Already, even before the meeting commences, the proposal has sparked controversy, after the firm that’s been collecting ballots cut off those who put forward the proposal from receiving early voting tallies. The move by Broadridge was triggered following a request from a Wall Street lobby group. JP Morgan’s managers, however, continued to receive updates on how the voting was going.

Mr Dimon himself has not said much in recent days – at least not publicly. But earlier this month he was reported to have to hinted that “I might leave” if the proposal does succeed today. On the other hand, if the proposal fails to attract enough support, it will cement his position as one of the most powerful – if not the most powerful – bank bosses of our time.

Start your day with The Independent, sign up for daily news emails
ebooks
ebooksAn introduction to the ground rules of British democracy
Latest stories from i100
Have you tried new the Independent Digital Edition apps?
SPONSORED FEATURES
Independent Dating
and  

By clicking 'Search' you
are agreeing to our
Terms of Use.

iJobs Job Widget
iJobs Money & Business

SThree: Experienced Recruitment Consultant

£20000 - £40000 per annum + OTE + Incentives + Benefits: SThree: Established f...

SThree: Trainee Recruitment Consultant

£20000 - £25000 per annum + OTE 40/45k + INCENTIVES + BENEFITS: SThree: The su...

Recruitment Genius: Collections Agent

£14000 - £16000 per annum: Recruitment Genius: This company was established in...

SThree: Trainee Recruitment Consultant

£20000 - £25000 per annum + OTE 40k: SThree: SThree are a global FTSE 250 busi...

Day In a Page

Refugee crisis: David Cameron lowered the flag for the dead king of Saudi Arabia - will he do the same honour for little Aylan Kurdi?

Cameron lowered the flag for the dead king of Saudi Arabia...

But will he do the same honour for little Aylan Kurdi, asks Robert Fisk
Our leaders lack courage in this refugee crisis. We are shamed by our European neighbours

Our leaders lack courage in this refugee crisis. We are shamed by our European neighbours

Humanity must be at the heart of politics, says Jeremy Corbyn
Joe Biden's 'tease tour': Could the US Vice-President be testing the water for a presidential run?

Joe Biden's 'tease tour'

Could the US Vice-President be testing the water for a presidential run?
Britain's 24-hour culture: With the 'leisured society' a distant dream we're working longer and less regular hours than ever

Britain's 24-hour culture

With the 'leisured society' a distant dream we're working longer and less regular hours than ever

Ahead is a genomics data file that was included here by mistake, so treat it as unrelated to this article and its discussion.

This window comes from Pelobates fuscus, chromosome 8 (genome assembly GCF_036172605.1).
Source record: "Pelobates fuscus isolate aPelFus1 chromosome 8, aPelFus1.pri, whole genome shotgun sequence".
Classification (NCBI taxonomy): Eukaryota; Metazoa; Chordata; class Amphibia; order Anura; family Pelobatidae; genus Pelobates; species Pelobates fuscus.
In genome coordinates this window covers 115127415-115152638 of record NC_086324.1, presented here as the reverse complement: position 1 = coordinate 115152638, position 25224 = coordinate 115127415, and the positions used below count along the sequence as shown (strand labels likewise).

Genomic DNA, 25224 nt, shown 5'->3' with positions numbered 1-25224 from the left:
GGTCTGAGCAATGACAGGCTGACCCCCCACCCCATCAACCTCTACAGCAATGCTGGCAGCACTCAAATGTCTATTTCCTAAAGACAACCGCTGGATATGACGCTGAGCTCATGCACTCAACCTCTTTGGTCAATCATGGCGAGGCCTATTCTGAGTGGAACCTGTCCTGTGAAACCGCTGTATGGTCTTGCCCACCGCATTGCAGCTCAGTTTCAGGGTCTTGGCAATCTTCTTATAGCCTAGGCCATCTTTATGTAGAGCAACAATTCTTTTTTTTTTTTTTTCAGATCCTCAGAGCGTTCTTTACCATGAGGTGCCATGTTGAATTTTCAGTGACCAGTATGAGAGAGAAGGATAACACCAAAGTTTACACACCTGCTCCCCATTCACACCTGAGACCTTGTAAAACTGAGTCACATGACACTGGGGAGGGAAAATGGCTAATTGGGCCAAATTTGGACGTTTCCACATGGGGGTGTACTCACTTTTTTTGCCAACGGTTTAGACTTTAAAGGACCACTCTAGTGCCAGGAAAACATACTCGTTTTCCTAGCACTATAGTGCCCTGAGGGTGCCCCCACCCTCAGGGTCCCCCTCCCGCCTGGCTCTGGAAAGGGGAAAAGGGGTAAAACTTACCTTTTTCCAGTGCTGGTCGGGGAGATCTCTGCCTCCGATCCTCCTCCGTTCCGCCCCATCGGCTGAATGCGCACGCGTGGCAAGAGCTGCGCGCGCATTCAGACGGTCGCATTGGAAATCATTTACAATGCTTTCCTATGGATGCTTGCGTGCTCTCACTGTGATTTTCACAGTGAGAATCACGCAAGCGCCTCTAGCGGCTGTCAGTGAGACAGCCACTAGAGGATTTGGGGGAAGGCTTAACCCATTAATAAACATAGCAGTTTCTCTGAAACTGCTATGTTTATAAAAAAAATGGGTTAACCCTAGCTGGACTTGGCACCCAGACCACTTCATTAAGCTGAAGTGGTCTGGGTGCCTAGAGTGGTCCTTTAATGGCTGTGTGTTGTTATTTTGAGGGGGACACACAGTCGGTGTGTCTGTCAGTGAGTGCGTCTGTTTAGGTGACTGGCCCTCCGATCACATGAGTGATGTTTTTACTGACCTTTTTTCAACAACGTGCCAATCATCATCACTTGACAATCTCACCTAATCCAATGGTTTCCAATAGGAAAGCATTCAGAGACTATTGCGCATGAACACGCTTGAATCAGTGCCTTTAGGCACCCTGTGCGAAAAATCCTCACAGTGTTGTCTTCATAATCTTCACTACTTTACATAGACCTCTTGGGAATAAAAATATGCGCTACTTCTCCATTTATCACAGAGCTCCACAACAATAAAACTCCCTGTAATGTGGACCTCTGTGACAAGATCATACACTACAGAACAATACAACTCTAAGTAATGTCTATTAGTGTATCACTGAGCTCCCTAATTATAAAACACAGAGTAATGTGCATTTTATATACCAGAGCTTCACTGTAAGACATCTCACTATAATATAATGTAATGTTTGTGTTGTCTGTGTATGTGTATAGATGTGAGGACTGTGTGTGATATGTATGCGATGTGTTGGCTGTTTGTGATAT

Diplomacy board game: Treachery is the way to win - which makes it just like the real thing

The addictive nature of Diplomacy

Bullying, betrayal, aggression – it may be just a board game, but the family that plays Diplomacy may never look at each other in the same way again
Lady Chatterley's Lover: Racy underwear for fans of DH Lawrence's equally racy tome

Fashion: Ooh, Lady Chatterley!

Take inspiration from DH Lawrence's racy tome with equally racy underwear
8 best children's clocks

Tick-tock: 8 best children's clocks

Whether you’re teaching them to tell the time or putting the finishing touches to a nursery, there’s a ticker for that
Isis profits from destruction of antiquities by selling relics to dealers - and then blowing up the buildings they come from to conceal the evidence of looting

How Isis profits from destruction of antiquities

Robert Fisk on the terrorist group's manipulation of the market to increase the price of artefacts
Labour leadership: Andy Burnham urges Jeremy Corbyn voters to think again in last-minute plea

'If we lose touch we’ll end up with two decades of the Tories'

In an exclusive interview, Andy Burnham urges Jeremy Corbyn voters to think again in last-minute plea
Tunisia fears its Arab Spring could be reversed as the new regime becomes as intolerant of dissent as its predecessor

The Arab Spring reversed

Tunisian protesters fear that a new law will whitewash corrupt businessmen and officials, but they are finding that the new regime is becoming as intolerant of dissent as its predecessor
King Arthur: Legendary figure was real and lived most of his life in Strathclyde, academic claims

Academic claims King Arthur was real - and reveals where he lived

Dr Andrew Breeze says the legendary figure did exist – but was a general, not a king
Who is Oliver Bonas and how has he captured middle-class hearts?

Who is Oliver Bonas?

It's the first high-street store to pay its staff the living wage, and it saw out the recession in style
Earth has 'lost more than half its trees' since humans first started cutting them down

Axe-wielding Man fells half the world’s trees – leaving us just 422 each

However, the number of trees may be eight times higher than previously thought
60 years of Scalextric: Model cars are now stuffed with as much tech as real ones

60 years of Scalextric

Model cars are now stuffed with as much tech as real ones
Theme parks continue to draw in thrill-seekers despite the risks - so why are we so addicted?

Why are we addicted to theme parks?

Now that Banksy has unveiled his own dystopian version, Christopher Beanland considers the ups and downs of our endless quest for amusement